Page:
From SABR member Tom Hawthorn at The Globe and Mail on December 1, 2014:
Jean-Pierre Roy thrived in the spotlight whether pitching on the baseball diamond, or calling a game from the press box for a television audience, or singing onstage at a night club.
The Quebec-born pitcher, who has died in Florida at 94, spent 12 seasons in the minor leagues, including long stints with his hometown Montreal Royals. He also spent an undistinguished week with the Brooklyn Dodgers in 1946, a rare Canadian of his era to make the major leagues.
In his day, a job in professional baseball meant a long slog of low pay and overnight bus rides. Mr. Roy eagerly partook in the night life when pitching in such exotic locales as Havana and Hollywood, gaining a reputation as a bon vivant. He told Americans to call him Pete, was dubbed le bon Canadien by The Sporting News, and took as his own nickname the Baseball Adventurer.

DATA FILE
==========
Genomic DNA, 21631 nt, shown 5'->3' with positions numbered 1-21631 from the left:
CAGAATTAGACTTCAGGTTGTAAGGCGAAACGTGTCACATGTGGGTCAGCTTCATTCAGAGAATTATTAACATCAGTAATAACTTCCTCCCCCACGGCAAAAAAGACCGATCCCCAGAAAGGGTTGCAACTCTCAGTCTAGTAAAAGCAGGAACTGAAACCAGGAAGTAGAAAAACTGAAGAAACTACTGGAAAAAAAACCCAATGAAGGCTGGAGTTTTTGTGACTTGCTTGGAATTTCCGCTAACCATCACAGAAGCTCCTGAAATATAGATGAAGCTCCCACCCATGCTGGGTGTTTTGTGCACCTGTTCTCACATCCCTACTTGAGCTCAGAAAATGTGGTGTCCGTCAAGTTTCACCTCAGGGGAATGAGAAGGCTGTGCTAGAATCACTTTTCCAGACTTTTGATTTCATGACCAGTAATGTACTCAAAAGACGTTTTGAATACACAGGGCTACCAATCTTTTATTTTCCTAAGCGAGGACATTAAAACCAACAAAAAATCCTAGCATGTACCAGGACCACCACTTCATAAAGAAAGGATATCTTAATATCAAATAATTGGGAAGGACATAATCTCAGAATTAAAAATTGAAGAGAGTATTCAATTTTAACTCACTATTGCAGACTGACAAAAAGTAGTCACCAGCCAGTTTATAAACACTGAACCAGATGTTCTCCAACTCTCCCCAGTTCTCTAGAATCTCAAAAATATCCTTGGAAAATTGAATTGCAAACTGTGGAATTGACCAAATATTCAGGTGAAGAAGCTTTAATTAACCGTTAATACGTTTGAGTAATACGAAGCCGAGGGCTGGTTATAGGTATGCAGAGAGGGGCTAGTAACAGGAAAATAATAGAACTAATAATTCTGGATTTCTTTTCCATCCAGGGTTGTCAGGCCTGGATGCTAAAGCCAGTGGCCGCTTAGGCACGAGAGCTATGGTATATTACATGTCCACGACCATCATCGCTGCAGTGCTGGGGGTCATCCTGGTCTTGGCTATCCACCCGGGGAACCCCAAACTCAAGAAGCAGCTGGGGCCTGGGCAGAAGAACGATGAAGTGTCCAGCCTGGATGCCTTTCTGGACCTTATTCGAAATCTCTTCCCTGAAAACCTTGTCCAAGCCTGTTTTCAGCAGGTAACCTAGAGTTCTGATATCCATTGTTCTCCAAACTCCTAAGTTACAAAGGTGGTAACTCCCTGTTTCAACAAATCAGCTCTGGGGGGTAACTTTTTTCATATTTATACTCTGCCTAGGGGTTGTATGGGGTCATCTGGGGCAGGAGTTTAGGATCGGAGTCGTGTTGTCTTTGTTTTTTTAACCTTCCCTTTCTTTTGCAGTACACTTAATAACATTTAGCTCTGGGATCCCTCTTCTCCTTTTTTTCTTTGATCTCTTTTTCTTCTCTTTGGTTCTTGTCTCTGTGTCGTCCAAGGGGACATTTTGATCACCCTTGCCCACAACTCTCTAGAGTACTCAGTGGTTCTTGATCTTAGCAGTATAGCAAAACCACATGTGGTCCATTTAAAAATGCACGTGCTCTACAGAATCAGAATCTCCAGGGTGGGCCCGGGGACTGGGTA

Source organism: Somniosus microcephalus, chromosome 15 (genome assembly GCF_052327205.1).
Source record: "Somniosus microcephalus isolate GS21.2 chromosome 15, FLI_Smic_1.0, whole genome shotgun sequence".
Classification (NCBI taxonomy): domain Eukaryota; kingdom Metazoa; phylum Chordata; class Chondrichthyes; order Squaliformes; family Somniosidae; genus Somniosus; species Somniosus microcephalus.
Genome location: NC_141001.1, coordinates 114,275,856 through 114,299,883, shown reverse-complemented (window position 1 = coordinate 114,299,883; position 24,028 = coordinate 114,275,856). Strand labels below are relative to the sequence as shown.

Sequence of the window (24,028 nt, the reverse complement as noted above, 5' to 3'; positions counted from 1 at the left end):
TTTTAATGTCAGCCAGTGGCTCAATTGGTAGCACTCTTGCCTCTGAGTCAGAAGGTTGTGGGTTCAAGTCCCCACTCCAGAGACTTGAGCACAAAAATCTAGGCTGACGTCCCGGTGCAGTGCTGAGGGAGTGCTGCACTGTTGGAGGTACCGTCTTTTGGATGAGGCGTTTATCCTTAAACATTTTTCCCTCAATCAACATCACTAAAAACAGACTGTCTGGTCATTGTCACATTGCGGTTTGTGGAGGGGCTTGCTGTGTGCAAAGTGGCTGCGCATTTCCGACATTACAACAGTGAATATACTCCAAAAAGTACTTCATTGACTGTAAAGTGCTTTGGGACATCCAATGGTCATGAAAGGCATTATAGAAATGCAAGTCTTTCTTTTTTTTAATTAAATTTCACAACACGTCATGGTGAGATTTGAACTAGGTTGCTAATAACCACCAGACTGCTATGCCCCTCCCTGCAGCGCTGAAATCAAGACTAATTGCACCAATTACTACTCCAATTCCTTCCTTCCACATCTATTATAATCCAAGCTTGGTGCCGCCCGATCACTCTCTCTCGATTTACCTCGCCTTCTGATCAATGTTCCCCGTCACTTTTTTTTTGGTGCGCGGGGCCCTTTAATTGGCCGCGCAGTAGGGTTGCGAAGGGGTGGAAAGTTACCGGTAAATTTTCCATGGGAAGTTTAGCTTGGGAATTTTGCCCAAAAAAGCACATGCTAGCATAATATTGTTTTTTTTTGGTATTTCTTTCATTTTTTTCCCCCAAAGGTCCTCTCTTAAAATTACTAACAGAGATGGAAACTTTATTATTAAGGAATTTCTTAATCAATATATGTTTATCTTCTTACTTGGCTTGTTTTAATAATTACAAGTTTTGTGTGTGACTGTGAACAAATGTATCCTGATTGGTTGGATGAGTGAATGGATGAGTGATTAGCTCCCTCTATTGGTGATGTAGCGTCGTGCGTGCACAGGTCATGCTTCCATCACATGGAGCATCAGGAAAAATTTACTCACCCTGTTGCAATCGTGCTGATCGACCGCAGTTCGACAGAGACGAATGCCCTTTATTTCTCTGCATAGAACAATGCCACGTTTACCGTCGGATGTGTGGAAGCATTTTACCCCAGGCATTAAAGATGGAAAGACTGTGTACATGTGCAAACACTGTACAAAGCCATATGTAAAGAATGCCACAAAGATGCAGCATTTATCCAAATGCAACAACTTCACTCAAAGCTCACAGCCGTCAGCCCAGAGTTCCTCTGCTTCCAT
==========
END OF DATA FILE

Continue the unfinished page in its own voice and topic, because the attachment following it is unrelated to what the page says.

A suave and dapper man, he served as an ambassador for his sport, helping to coin the phrases used to describe the game in French-language broadcasts after the expansion Montreal Expos joined the National League in 1969. Mr. Roy barnstormed his home province conducting clinics on behalf of the Expos, while also appearing in television commercials for O’Keefe beer, the club’s sponsor.
Originally published: December 1, 2014. Last Updated: December 1, 2014.